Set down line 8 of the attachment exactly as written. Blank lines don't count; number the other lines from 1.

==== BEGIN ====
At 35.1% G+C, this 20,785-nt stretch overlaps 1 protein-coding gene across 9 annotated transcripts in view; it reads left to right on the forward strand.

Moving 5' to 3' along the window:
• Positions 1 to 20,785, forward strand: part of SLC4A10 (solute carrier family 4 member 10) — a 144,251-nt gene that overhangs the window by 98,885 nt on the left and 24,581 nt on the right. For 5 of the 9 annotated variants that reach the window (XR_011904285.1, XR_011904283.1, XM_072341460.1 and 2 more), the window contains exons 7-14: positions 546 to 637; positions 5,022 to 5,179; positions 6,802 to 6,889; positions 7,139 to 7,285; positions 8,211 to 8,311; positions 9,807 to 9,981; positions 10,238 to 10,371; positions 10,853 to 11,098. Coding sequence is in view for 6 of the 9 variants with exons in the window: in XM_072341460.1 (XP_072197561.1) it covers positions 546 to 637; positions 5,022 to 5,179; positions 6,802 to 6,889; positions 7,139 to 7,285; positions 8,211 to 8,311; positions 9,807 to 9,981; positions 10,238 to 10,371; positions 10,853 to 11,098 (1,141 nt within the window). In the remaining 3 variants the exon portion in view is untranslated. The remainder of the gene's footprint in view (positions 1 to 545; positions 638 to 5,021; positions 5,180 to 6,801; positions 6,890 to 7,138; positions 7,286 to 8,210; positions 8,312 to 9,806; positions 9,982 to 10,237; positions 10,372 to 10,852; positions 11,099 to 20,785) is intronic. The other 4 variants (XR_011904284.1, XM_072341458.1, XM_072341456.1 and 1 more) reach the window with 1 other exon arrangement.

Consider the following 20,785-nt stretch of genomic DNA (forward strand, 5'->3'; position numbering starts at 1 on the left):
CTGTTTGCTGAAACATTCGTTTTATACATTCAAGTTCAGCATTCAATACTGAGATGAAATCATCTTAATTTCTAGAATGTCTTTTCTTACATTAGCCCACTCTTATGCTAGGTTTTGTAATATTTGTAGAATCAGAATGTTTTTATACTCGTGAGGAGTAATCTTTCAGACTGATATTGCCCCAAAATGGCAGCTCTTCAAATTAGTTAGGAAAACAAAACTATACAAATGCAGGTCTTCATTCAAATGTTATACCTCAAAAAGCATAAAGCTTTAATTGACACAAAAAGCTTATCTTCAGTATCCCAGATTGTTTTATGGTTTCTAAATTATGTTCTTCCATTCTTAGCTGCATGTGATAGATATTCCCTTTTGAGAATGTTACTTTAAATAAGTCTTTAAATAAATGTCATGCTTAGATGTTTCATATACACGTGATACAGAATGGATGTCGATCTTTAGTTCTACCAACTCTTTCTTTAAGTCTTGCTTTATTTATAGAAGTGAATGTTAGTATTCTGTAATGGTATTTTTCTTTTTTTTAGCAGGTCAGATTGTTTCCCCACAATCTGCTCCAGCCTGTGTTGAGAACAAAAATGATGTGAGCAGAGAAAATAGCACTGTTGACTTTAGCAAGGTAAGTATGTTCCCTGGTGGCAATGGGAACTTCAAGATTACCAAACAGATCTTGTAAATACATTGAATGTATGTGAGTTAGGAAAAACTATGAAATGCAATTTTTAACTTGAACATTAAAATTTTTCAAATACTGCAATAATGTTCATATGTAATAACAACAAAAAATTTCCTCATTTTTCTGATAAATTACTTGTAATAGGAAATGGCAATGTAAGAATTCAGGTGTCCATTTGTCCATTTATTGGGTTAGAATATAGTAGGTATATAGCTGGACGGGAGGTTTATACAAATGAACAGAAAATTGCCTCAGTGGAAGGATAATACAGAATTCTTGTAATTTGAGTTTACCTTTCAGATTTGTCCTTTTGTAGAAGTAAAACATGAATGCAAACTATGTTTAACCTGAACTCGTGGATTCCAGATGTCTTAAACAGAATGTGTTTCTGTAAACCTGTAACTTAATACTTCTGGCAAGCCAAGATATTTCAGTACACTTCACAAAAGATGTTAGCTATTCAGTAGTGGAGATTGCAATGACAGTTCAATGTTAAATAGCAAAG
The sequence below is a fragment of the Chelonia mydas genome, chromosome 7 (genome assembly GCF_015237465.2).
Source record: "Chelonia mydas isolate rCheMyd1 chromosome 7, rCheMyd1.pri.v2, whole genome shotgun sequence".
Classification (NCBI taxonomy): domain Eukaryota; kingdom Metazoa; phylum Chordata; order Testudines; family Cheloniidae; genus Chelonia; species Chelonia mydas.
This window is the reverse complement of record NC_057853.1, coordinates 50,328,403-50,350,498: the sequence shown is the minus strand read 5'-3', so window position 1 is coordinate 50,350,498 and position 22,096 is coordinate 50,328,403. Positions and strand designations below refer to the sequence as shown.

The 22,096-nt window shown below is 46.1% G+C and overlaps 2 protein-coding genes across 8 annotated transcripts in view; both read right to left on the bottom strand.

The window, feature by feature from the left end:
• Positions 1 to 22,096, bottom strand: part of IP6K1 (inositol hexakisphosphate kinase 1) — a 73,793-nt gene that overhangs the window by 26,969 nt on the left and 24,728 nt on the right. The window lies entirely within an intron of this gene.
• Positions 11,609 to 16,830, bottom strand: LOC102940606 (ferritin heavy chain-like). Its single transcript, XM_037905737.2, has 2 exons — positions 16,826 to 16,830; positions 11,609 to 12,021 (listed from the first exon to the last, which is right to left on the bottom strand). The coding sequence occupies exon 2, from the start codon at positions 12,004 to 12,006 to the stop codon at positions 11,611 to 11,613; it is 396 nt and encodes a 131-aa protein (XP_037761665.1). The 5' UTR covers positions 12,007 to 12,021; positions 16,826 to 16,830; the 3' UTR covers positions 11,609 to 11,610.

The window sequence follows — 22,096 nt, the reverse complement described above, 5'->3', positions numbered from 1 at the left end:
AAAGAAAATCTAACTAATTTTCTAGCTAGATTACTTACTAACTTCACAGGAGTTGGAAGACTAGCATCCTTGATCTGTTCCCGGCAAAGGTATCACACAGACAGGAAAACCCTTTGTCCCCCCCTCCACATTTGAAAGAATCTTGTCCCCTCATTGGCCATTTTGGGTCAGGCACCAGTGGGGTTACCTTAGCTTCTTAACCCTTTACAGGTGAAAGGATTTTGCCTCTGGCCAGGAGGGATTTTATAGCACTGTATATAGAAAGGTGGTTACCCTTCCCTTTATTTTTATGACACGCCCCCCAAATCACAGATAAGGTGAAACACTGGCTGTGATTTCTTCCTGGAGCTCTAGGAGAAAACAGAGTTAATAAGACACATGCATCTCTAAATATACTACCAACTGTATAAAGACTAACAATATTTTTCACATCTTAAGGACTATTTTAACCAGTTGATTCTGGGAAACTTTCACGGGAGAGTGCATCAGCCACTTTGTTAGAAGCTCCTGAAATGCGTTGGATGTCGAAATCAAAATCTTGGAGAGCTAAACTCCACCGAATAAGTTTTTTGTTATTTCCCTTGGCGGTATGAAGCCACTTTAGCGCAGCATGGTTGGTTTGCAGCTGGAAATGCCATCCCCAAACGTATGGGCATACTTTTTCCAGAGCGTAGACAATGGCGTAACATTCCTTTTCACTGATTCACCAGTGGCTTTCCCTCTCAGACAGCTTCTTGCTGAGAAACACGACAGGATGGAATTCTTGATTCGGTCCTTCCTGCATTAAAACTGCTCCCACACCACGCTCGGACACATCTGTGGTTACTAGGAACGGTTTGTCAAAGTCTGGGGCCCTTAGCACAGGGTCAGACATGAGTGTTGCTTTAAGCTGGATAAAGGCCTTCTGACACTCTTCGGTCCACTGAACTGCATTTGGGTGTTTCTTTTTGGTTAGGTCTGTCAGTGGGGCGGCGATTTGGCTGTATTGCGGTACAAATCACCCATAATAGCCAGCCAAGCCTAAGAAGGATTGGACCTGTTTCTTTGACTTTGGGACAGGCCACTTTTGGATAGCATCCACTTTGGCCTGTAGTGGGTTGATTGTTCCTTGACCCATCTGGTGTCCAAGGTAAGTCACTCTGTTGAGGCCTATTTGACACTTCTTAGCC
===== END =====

Classification (NCBI taxonomy): domain Eukaryota; kingdom Metazoa; phylum Chordata; order Testudines; family Cheloniidae; genus Chelonia; species Chelonia mydas.